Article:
Seton Hall seniors’ legacy lies in what they leave behind

Angel Delgado, Khadeen Carrington, Desi Rodriguez and Ismael Sanogo are leaving more than their accomplishments at Seton Hall – they are leaving a culture established in their four years in South Orange.

It goes back to summer of 2014, when the four players along with Isaiah Whitehead pledged their allegiance to Seton Hall. The return of those men, even after Whitehead went to the NBA, year over year gave Seton Hall fans a group to unite for, connect with and rely on.

It was a breath of fresh air in a time where Seton Hall fans found their rally cry.

Sean Barry/Staff Photographer

But even more so, the seniors used their time to spark a change in the program. It was not just putting Seton Hall back on the map, but showing the classes under them what it takes to become legendary.

“We owe the seniors so much,” Powell said. “I probably wouldn’t even be there if it wasn’t for them. So to help to their legacy and to their history, it means so much to me.”

The seniors’ legacy does not die in their exit. Their accomplishments hold true – the Big East trophy, the 1,000-point scorers, the three straight NCAA appearances – but the seniors’ impact truly lives on in the roster they are leaving behind.

This is something the seniors have given some thought to themselves. Minutes after losing to Kansas on Saturday, Rodriguez made his statement on Seton Hall’s future with one short, powerful image.

“Myles Powell is the next Khadeen Carrington, Myles Cale is the next Desi Rodriguez, Sandro [Mamukelashvili] is the next Angel Delgado and Taurean [Thompson] is the next Ish,” Rodriguez said. “So you know, we left them in good hands. Seton Hall is in great shape for next year, I wish them guys luck, they’re going to do a great job. I wish them the best.”

The image of a ‘core four’ is what the seniors created at Seton Hall and what they established in their exit. They showed the power found in a family – a closely knit squad that will sacrifice for the better of the team.

“We left the legacy of us being a family,” Sanogo said. “We won together, we lost together. We did everything together. And like Khadeen said, if you watched us play, we left everything out on the floor at every single game, and that tradition is going to carry on for the rest of Seton Hall legacy.”

That is a winning formula the seniors proved, and what they established as the culture of Seton Hall basketball.

“I think we left – I think who watched us play could say that we were tough-nosed, gritty kids,” Carrington said. “We didn’t take anything from anybody, and we played hard. And that’s what we tried to do from the time we stepped on campus. We tried to play for ourselves, for our coaches and for our families and for the name on the front of our jerseys.”

While the four seniors will not put those jerseys on again, they are leaving behind a group that will. They are also leaving behind a coach all four referred to as their father, and a coach who teared up at the final press conference when asked what the seniors meant to him.

Coach Kevin Willard understands how the players’ legacy does not end.

“I think the biggest thing that everyone talks about these guys’ legacy,” Willard said. “The legacy that I know they’ll leave is the fact that the three guys I have sitting out, the young freshmen we had playing, the three of our guys we have coming in next year all understand what they need to do on an everyday basis to take the next step.”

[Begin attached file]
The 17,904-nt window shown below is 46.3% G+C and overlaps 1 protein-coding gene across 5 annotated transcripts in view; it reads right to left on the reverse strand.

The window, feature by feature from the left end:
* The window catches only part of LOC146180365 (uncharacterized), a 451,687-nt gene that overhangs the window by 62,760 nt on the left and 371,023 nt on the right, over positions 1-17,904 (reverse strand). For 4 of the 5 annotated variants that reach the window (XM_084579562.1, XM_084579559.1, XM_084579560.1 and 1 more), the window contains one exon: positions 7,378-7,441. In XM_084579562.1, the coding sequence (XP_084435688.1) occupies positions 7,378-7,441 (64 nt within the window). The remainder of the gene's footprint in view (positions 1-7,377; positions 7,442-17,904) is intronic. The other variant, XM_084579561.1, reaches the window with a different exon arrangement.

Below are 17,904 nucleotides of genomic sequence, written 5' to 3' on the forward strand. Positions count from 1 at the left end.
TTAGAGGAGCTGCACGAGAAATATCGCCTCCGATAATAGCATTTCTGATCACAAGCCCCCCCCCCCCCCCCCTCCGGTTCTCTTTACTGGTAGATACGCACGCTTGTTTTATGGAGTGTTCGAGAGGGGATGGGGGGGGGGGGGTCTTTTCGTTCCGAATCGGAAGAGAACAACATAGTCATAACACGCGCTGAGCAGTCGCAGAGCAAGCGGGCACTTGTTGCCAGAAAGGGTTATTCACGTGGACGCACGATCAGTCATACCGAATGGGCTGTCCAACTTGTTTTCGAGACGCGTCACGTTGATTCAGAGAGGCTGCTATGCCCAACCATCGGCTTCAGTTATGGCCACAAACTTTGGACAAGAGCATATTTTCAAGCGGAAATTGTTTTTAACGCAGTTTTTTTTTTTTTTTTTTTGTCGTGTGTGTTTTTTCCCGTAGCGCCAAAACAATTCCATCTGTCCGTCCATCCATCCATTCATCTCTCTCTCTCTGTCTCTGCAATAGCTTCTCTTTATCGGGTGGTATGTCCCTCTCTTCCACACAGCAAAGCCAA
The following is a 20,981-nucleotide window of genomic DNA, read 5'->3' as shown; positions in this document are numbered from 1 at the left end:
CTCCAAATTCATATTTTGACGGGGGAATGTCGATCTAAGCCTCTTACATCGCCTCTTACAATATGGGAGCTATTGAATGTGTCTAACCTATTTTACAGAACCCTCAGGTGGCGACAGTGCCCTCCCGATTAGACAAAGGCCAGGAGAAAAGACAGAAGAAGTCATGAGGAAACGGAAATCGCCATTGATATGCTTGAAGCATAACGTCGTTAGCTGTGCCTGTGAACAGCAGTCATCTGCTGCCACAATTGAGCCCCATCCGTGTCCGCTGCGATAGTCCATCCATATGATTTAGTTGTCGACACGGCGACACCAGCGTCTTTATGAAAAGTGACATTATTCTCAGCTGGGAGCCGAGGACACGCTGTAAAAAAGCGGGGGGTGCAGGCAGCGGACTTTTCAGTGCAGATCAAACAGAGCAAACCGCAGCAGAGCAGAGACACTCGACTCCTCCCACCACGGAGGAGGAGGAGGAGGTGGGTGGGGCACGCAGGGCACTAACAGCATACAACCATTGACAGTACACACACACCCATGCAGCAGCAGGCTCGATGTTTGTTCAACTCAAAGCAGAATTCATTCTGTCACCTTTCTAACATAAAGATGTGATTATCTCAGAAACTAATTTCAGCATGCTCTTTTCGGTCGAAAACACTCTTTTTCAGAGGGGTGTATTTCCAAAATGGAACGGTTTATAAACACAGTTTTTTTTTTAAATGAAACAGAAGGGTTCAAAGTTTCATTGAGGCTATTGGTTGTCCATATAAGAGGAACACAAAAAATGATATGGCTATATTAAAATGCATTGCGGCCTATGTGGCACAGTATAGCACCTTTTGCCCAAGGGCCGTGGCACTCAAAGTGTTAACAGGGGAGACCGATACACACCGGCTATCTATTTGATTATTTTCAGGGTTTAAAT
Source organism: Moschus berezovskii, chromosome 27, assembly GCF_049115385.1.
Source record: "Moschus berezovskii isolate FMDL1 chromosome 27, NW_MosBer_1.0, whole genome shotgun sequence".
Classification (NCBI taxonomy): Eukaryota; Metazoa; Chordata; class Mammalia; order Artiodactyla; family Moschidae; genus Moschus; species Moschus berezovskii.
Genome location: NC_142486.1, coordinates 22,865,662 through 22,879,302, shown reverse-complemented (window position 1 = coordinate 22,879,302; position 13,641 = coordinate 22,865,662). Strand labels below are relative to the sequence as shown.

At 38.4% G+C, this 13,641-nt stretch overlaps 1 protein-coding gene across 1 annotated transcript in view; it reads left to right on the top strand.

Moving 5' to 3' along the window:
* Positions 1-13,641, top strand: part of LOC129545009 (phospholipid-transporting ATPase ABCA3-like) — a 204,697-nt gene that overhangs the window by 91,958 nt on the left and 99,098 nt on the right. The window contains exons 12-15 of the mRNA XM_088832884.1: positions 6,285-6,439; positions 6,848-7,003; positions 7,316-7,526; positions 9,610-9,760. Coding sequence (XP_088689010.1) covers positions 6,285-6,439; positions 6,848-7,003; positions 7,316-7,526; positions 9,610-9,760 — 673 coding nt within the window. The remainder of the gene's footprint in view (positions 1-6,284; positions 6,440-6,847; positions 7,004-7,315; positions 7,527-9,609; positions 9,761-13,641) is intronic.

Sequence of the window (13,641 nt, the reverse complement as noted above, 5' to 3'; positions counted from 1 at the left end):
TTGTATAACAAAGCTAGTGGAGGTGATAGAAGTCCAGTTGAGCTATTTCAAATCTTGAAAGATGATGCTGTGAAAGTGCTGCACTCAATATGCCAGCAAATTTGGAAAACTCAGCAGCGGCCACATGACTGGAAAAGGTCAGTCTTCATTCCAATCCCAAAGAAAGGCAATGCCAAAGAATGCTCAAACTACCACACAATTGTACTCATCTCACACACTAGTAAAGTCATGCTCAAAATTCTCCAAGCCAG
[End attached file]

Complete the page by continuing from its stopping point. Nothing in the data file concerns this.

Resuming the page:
That effort comes into play both on the court and off it, being as great personalities as they are players, and giving a Seton Hall jersey more meaning with the work they put into making the program great. Willard knows they did that on their own.

“I’ve kind of sat back and let them grow as men and grow as a team because I think it’s been very important to let them take ownership in this program,” Willard said. “And I think that’s something that I’ve really focused on is letting them take ownership in the program and letting them kind of be the ones who are leading.”

New leaders will step up next year, but the Pirates for life – Delgado, Carrington, Rodriguez and Sanogo – will see their legacy on the Pirate court for years to come.

“They wouldn’t know it right now, but when they come back next year to watch us play, they’re going to know by the way Q (Quincy McKnight), Taurean and Ro (Romaro Gill), all these freshmen work on an everyday basis.

“And that’s going to be their greatest legacy is the fact that the consistency that they work with, the consistency that they played on the floor, the consistency that we’ve won for the last, I would even say four years, their freshman year, has given Seton Hall a very, very bright future.

“Not a lot of kids understand that at this time,” Willard said. “They won’t understand it until they come back next year for a home game. And they’ll be really excited about their legacy because they’ll watch it on the court.”

Elizabeth Swinton can be reached at elizabeth.swinton@student.shu.edu or on Twitter @eswint22.

Author: Elizabeth Swinton

Elizabeth Swinton is a television production major at Seton Hall University where she serves as Sports Editor of The Setonian. In addition, Swinton is a social media specialist and contributing writer for The Brooklyn Game. You can follow her on Twitter @eswint22

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